Can you still look up? Remote rotary controller vs. Touchscreen

Paper #:
  • 2017-01-1386

  • 2017-03-28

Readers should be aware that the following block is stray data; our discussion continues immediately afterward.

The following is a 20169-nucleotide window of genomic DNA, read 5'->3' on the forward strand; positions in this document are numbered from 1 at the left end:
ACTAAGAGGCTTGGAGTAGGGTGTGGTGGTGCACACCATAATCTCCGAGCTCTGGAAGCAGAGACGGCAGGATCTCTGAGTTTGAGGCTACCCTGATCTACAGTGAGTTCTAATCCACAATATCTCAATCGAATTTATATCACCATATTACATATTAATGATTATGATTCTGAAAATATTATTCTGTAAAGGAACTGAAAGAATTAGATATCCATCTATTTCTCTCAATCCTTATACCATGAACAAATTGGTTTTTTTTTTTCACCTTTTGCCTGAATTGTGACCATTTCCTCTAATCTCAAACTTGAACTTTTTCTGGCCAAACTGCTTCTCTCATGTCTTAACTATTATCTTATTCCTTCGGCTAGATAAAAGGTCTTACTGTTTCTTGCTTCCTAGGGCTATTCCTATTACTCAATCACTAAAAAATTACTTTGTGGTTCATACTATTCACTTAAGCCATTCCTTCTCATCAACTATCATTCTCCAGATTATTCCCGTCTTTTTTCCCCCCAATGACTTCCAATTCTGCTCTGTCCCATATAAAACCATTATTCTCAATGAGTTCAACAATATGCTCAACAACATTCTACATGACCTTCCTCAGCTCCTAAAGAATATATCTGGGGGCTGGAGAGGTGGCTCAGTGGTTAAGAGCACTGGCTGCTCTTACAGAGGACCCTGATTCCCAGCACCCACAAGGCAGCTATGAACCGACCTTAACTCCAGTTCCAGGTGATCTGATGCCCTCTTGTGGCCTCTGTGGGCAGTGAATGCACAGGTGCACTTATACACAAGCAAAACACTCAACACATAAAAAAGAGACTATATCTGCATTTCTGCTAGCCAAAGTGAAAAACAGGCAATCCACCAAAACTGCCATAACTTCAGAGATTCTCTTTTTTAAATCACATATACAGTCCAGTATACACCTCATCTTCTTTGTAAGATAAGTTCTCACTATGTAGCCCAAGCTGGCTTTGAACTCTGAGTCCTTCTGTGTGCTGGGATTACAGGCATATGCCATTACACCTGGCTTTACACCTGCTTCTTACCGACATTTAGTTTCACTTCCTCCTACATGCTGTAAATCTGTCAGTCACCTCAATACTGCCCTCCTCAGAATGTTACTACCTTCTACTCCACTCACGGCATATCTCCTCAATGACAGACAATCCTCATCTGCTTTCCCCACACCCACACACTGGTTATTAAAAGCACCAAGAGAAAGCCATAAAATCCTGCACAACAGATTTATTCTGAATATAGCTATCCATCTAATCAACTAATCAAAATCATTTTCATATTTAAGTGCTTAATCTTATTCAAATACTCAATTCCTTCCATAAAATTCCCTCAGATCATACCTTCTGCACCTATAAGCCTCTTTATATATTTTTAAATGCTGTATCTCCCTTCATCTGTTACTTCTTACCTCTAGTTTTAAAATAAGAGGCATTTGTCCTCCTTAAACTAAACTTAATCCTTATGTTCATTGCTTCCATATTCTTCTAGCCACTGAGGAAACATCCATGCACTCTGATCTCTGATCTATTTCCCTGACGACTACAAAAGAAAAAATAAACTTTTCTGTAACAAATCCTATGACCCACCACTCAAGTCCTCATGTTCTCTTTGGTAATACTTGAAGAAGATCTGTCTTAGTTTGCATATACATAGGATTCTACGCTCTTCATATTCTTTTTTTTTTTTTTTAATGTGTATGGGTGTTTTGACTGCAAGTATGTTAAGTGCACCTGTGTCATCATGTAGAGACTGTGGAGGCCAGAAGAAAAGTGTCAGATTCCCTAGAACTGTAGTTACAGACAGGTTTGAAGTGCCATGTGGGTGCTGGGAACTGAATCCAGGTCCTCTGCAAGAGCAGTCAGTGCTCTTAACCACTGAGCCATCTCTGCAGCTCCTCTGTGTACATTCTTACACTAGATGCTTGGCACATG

In recent decades, innovations in both direct interface (e.g. touchscreen based systems) and indirect interface (e.g. remote controller based systems) have successfully entered consumer markets. These solutions became major channels of infotainment function interaction. However, the popularity of new Human-Machine-Interfaces (HMIs) also comes with growing concerns for driver distraction. It is not a trivial quest to design a system that can make functions accessible to drivers as well as maintain drivers’ ability to cope with the complex driving task. To understand driver distraction, eye behavior has been studied extensively with a focus on off-road glances. Several standards and guidelines are based on off-road glance-related measures. An alternative approach is to consider both on-road and off-road glances. This can be done using an algorithm such as Kircher and Ahlstrom’s (2009) AttenD algorithm. This type of approach offers unique insight into understanding HMI interactions -- and focuses on whether drivers can maintain their attention to the roadway. Studies applying AttenD have revealed significant relationships between attention allocation and crash potential (Seppelt et al., under review) as well as correlations with established workload surrogate measures (Lee et al. under review). Inspired by these applied AttenD studies, we compared two prevalent visual-manual HMIs. The two HMIs of interest are a touchscreen-based interface (a production system) and a remote rotary controller based interface (a high-fidelity prototype). Five typical in-vehicle controlling tasks were evaluated, including a continuous-control task, a shortcut task, a menu-navigation task, a list-operation task and a function-switch task. In addition, a radio task was used as the reference. Sixteen participants’ glance behavior during each task were recorded and manually coded to apply the AttenD algorithm. Results suggested that with a higher-positioned display and haptic feedback, the remote rotary controller helped drivers maintain attention to the roadway better than a touchscreen-based interface for simple continuous control and shortcuts tasks. For the more complex tasks, the results are mixed with interesting insights. Additionally, the AttenD also revealed significant individual differences in attention management strategy. In summary, an algorithm such as AttenD not only can compare different HMIs, but also can reveal driver attention allocation strategy.
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